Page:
(updated at 9:40 a.m. and 3:15 p.m. Tues.)
You know what David Quarfoot and Mike Nothnagel's NYT crossword has in common with Randolph Ross's NY Sun puzzle, "Rearranging the Furniture"? It's not their themes. It's the inclusion of three Z's, an X, and a Q in each. Yes, that's rather random, but still.
Ross's Sun scrambles up some furniture so that a sleeper sofa becomes SLEEPER OAFS, or [Sluggish lugs], for example. (Alas, no carnally literate BOOK FLESH in the middle here.) The last Across answer here was [Dungeons & Dragons coinventor Gary]. Me, I had to work out the answer via the crossings. After I finished the puzzle, I asked my husband, "Who was the coinventor of Dungeons & Dragons, Ga..."—"Gary Gygax," he replied in a trice. Wow. I just learned something a little scary about my husband. I mean, I'd known he played some D&D in his youth, but still.
In the NYT crossword, double the young constructors = double the theme entries. Which means there's still a standard number of theme entries (three), but their contents are doubled. The [Eddie Murphy/Nick Nolte double feature?] is NINETY-SIX HOURS, double 48 Hrs. (which, it pains me to note, is officially not spelled out as Forty-Eight Hours). [George Clooney/Brad Pitt double feature?] is OCEANS TWENTY-TWO. [Jessica Alba/Chris Evans double feature?] is FANTASTIC EIGHT. I enjoyed the theme, and wish the makers of 48 Hrs. had opted to at least spell out the word Hours in the movie's title. Best clue/entry: [Bar exam subject?] for MIXOLOGY.
Thomas Schier's CrosSynergy offering, "Television Twosomes," has a fun pop-culture theme.
The LA Times puzzle was constructed by Jeff Armstrong, who (I think) is the Jeff A who comments at this blog. The theme entries tell a tale of financial excess, and they rhyme! I don't know that I've seen a similar sort of theme before. Props to Jeff for using the hot (albeit woefully spelled) Motorola RAZR phone in the fill.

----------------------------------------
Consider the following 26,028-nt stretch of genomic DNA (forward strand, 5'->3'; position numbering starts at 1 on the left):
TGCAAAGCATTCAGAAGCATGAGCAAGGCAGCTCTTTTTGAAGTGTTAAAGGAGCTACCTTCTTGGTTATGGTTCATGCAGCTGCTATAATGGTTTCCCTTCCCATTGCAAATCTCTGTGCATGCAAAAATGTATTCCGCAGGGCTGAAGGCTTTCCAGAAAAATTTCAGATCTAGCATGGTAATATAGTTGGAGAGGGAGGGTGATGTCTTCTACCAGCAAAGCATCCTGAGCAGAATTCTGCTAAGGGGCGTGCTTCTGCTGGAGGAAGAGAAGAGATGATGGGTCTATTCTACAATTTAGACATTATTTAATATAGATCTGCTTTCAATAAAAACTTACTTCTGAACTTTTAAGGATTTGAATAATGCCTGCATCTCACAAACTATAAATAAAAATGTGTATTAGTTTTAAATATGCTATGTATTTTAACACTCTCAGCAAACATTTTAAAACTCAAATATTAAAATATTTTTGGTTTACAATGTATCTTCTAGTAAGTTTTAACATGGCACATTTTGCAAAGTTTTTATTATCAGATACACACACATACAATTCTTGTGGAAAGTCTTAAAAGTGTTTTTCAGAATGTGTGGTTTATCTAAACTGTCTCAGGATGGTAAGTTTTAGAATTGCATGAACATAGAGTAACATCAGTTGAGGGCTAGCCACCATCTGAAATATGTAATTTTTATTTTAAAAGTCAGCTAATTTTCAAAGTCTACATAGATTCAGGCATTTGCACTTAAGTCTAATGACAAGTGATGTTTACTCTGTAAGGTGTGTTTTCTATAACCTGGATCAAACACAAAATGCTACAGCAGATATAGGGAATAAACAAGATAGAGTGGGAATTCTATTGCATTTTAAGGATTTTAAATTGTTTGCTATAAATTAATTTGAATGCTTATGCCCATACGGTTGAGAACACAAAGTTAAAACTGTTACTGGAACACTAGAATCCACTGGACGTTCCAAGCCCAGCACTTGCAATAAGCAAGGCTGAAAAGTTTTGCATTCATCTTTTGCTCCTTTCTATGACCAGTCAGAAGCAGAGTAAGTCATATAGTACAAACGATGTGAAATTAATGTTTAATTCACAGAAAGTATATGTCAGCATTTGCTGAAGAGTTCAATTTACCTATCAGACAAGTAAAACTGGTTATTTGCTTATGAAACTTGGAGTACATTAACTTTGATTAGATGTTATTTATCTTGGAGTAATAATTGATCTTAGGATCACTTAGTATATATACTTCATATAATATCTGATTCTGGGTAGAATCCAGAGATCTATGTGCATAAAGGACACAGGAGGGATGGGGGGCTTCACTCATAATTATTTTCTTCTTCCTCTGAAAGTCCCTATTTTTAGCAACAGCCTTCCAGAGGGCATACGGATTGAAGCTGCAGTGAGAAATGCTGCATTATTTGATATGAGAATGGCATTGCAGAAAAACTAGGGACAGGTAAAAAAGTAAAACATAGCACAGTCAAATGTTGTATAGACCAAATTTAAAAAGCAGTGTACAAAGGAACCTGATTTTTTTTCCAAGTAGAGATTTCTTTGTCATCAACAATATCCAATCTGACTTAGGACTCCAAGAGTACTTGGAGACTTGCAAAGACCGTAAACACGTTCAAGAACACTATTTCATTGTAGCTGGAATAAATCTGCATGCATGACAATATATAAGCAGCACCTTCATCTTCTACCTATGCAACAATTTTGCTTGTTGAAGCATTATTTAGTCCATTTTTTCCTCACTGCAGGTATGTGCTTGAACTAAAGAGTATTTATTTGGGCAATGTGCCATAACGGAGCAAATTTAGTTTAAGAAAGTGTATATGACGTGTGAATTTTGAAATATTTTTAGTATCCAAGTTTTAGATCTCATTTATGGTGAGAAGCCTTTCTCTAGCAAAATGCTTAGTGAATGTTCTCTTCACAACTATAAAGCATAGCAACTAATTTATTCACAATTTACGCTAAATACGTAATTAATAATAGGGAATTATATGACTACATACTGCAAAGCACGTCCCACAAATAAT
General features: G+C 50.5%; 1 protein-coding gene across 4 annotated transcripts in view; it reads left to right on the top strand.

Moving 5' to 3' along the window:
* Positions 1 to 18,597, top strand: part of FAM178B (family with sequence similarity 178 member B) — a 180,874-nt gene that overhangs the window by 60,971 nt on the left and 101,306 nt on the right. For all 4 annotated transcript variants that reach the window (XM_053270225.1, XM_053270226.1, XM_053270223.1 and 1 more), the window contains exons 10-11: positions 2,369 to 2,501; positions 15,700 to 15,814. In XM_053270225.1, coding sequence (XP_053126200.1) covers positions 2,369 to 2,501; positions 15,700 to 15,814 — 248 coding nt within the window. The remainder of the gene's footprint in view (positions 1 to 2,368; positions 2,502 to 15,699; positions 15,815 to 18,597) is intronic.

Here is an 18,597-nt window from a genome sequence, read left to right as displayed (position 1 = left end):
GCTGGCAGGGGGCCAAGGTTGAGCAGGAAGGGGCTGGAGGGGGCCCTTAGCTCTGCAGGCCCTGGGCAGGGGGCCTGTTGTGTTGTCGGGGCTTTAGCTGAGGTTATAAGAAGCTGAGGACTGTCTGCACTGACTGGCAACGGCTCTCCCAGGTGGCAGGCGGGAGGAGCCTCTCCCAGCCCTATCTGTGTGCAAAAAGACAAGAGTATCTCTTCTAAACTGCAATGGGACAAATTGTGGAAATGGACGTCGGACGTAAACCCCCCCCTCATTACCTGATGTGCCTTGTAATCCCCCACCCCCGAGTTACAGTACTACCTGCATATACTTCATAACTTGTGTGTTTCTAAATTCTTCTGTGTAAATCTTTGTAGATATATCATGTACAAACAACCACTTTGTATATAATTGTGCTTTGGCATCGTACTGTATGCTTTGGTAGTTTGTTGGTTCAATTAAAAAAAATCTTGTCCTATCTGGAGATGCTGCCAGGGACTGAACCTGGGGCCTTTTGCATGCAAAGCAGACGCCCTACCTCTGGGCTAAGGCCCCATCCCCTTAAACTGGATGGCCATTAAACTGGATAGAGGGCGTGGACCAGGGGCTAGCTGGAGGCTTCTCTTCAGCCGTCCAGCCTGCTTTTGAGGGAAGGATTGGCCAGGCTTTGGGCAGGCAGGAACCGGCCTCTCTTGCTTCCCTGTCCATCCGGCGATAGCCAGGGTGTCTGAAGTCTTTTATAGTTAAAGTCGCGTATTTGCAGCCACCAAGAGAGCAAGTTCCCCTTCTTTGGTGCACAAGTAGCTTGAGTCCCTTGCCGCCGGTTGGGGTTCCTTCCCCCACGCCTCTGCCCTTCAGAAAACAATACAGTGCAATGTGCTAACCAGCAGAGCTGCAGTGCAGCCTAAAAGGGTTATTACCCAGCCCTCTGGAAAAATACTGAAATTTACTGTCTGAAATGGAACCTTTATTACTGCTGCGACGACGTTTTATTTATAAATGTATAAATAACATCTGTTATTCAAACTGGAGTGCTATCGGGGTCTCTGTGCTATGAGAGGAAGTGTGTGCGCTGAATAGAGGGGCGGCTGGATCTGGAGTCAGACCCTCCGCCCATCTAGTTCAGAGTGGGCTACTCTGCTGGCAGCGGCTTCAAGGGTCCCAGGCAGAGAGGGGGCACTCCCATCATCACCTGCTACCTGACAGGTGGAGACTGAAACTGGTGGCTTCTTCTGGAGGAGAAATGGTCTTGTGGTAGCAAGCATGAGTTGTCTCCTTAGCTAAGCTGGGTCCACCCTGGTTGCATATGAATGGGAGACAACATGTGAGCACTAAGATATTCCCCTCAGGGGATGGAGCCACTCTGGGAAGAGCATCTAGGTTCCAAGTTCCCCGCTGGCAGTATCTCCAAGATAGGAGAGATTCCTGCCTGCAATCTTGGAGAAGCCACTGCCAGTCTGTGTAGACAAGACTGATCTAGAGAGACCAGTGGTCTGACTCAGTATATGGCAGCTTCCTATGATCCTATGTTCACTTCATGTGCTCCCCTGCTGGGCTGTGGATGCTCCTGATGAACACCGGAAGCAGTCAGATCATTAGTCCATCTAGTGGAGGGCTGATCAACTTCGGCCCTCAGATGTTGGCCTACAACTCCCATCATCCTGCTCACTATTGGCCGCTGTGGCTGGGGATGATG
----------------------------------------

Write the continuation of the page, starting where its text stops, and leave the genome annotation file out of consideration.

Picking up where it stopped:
Brendan Emmett Quigley's Onion A.V. Club puzzle had me for breakfast. First off, it's a quote puzzle. Second, it's a quote from IRON MIKE TYSON, whose utterances I do not follow closely. Third, the quote's got GONNA in it, which isn't in most crossword quotes. (The punchline's payoff is good, though.) Fourth, the clues and fill were kinda tough. [Baja burner] is el SOL; [Stuck (on)] is FIXATING; [Get comfortable] is SIT BACK; [Sweet snacks] are DAINTIES (who says this?!?); [Vermont ski area] is PICO (huh?)m which is next to ATAT from The Empire Strikes Back (huh?); [South Beach, e.g.] is DIET; there was a [Soviet cosmonaut Gherman] named TITOV; and the theme song from TAXI was called "Angela." Fortunately, Entertainment Weekly (just renewed my subscription yesterday!) raved about Neon Bible, so ARCADE FIRE wasn't completely mysterious to me (though I have no idea what their music sounds like). Extra bonus points for Scrabbly letters, such as the X in the lovely FLUMMOXING.
Will solve and blog about Ben Tausig's puzzle later.
It's later now:
Ben Tausig's Chicago Reader/Ink Well puzzle, "Clean Swap," inverts some cleaning chores. Strips the beds? Boring. BEDS THE STRIP? Now you're talking. Plenty of very good fill in this grid (ARTICHOKE and CHAMELEON, for example). If you wondered what sort of music OUTHUD produced, maybe the Village Voice can clear it up: "a breezy and joyous pileup of chiffon synthpop and twerked-up Chicago house with enough effortlessly chilly gum-snap sass that a Neneh Cherry reference wouldn't be altogether out of the question." (And people complain about pop culture in the NYT crossword! The sort of pop culture that ends up there is so incredibly broad. If one chooses to live under a rock...with no TV...never reading anything about pop culture...then yes, the NYT crossword might be deemed unbearably lowbrow and trendy.) Never heard of TSORO, which turns out to be akin to mancala.
April 02, 2007